Godspeed, my dear friends.


Daniel I. Beilman


Hello my friends! This is just a quick update on what’s going on with me and writing, and to let you know what’s coming your way.

First off, in celebration of National Poetry Month, I am kicking of a poetry reading night at a coffee shop in Royse City, Texas called The Well Coffee Lounge. It will launch on the 14th of April, and will go from 6:30pm till 8:00pm. After that, it will become a reoccurring night of poetry taking place every second Thursday of each month.

The goal of this night is to create an avenue, through which, local writers and poets can perform their works and develop a community of encouragement, creativity, and a mutual love for poetry and writing. Anyone High school age and above are invited to read their own pieces, but there will be books of poetry there in case no one has any personal works to share.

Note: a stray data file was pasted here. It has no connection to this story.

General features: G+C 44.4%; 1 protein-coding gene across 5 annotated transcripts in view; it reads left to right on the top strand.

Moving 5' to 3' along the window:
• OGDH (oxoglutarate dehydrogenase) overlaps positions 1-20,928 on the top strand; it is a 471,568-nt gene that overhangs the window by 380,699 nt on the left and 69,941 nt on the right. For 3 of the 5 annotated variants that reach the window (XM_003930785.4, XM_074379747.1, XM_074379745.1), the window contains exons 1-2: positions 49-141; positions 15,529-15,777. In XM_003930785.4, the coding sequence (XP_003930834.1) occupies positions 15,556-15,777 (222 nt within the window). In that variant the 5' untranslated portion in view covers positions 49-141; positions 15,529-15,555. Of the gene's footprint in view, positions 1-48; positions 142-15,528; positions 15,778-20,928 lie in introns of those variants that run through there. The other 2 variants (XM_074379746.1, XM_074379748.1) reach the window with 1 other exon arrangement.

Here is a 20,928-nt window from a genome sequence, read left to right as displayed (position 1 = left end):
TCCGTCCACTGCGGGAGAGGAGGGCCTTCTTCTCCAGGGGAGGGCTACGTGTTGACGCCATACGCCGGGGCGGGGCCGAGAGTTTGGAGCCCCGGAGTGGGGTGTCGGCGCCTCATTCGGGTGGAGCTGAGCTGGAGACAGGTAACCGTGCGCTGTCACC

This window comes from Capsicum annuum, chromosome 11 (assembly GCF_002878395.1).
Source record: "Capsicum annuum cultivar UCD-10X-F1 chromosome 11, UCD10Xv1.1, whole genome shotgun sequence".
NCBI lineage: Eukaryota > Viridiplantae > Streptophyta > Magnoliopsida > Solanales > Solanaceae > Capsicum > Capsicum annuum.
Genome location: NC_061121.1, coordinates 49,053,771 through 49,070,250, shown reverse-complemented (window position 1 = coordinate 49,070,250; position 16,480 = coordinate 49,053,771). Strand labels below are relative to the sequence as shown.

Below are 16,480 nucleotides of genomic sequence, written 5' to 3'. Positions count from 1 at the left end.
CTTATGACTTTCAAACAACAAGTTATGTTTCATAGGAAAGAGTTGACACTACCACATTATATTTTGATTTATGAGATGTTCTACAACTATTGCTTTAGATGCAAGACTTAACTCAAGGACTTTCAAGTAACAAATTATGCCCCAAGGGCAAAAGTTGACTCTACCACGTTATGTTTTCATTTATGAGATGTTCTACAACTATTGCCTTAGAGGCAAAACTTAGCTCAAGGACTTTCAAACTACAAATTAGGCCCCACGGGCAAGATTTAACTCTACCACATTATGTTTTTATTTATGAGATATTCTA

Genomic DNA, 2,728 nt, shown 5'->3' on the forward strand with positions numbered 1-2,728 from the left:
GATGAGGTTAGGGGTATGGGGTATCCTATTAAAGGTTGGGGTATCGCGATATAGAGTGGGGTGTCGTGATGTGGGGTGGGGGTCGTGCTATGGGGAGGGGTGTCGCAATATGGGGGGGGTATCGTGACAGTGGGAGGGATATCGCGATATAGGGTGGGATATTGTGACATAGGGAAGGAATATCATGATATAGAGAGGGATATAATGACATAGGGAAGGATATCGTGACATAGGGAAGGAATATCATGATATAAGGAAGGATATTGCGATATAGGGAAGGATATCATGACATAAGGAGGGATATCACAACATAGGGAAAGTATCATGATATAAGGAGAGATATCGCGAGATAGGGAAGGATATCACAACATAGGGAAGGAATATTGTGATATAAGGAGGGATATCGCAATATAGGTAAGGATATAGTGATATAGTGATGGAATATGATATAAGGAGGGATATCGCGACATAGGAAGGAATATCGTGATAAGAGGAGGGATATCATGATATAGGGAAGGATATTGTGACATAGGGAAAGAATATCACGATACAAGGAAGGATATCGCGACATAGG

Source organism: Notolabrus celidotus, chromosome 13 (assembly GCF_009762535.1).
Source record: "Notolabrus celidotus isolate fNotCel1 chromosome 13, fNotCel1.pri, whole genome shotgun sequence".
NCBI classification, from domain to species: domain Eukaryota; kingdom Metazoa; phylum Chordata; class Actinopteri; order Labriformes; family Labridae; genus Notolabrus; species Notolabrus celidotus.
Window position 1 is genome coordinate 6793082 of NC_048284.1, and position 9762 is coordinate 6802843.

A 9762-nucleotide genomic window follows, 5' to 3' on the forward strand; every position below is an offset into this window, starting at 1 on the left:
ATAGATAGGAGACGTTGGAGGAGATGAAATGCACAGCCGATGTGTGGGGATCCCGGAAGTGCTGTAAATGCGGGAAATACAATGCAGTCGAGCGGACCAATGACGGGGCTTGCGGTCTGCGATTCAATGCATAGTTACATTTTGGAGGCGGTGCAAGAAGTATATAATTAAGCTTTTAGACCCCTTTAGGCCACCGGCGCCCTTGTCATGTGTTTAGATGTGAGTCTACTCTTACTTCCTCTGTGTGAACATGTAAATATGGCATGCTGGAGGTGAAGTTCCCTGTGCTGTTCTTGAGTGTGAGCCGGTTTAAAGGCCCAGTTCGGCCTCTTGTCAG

Anyway, if you are in the area around then, I strongly encourage you to attend and enjoy a wonderful evening of poetry and coffee.

As for other writing endeavors, conference season is upon us, and, while I won’t be attending any, I do have a handful of blog posts coming soon to help you prepare both physically and mentally. Stay tuned for a plethora of fun helpful bits, and not to mention a few lessons I learned the hard way.

Until then, my friends, good luck and Godspeed.

Daniel I. Beilman

An Open Letter to the Rejected

Rejection is never an easy thing. And, in either a good sense of humor or irony, writers have chosen a path wrought with rejection. It is filled to the brim with it, waiting around nearly every corner; yet, we stand back up each day and try to push forward.

It is also a very difficult thing to explain. A lot of times, other people put the rejection from an agent or editor in the same field as being rejected by one’s peers or that you just didn’t get picked this time. But to us in the middle of it, rejection hits us a little harder than all that.